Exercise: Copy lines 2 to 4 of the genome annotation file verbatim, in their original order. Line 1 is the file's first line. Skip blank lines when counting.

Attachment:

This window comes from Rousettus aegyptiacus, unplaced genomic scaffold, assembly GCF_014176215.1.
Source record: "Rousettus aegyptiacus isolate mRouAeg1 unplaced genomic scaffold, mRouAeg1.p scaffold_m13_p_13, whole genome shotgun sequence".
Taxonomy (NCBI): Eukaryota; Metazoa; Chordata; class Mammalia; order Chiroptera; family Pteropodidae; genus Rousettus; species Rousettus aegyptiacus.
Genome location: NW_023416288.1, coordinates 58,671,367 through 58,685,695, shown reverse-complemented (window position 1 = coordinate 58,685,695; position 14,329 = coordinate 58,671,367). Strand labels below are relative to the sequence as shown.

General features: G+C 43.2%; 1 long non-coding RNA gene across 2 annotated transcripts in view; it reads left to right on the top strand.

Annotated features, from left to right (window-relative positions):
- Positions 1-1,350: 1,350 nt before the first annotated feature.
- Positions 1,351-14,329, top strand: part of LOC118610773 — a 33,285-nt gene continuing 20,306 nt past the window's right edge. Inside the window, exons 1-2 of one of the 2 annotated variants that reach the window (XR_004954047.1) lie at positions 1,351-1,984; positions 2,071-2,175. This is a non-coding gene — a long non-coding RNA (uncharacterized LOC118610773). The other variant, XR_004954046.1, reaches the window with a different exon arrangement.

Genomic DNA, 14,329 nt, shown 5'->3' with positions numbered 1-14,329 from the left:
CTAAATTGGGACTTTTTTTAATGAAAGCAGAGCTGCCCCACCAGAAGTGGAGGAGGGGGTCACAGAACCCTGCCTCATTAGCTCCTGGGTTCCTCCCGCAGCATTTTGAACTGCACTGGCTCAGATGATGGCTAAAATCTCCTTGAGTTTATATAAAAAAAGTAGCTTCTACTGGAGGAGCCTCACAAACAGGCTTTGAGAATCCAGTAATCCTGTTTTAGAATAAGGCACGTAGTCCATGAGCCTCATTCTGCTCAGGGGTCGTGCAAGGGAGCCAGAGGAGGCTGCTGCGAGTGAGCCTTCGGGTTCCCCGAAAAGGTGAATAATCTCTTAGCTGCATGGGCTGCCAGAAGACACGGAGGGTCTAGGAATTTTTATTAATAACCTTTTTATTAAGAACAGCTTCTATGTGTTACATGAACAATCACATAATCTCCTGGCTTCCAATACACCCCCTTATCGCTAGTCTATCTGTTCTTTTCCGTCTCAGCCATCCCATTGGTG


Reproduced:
Source record: "Rousettus aegyptiacus isolate mRouAeg1 unplaced genomic scaffold, mRouAeg1.p scaffold_m13_p_13, whole genome shotgun sequence".
Taxonomy (NCBI): Eukaryota; Metazoa; Chordata; class Mammalia; order Chiroptera; family Pteropodidae; genus Rousettus; species Rousettus aegyptiacus.
Genome location: NW_023416288.1, coordinates 58,671,367 through 58,685,695, shown reverse-complemented (window position 1 = coordinate 58,685,695; position 14,329 = coordinate 58,671,367). Strand labels below are relative to the sequence as shown.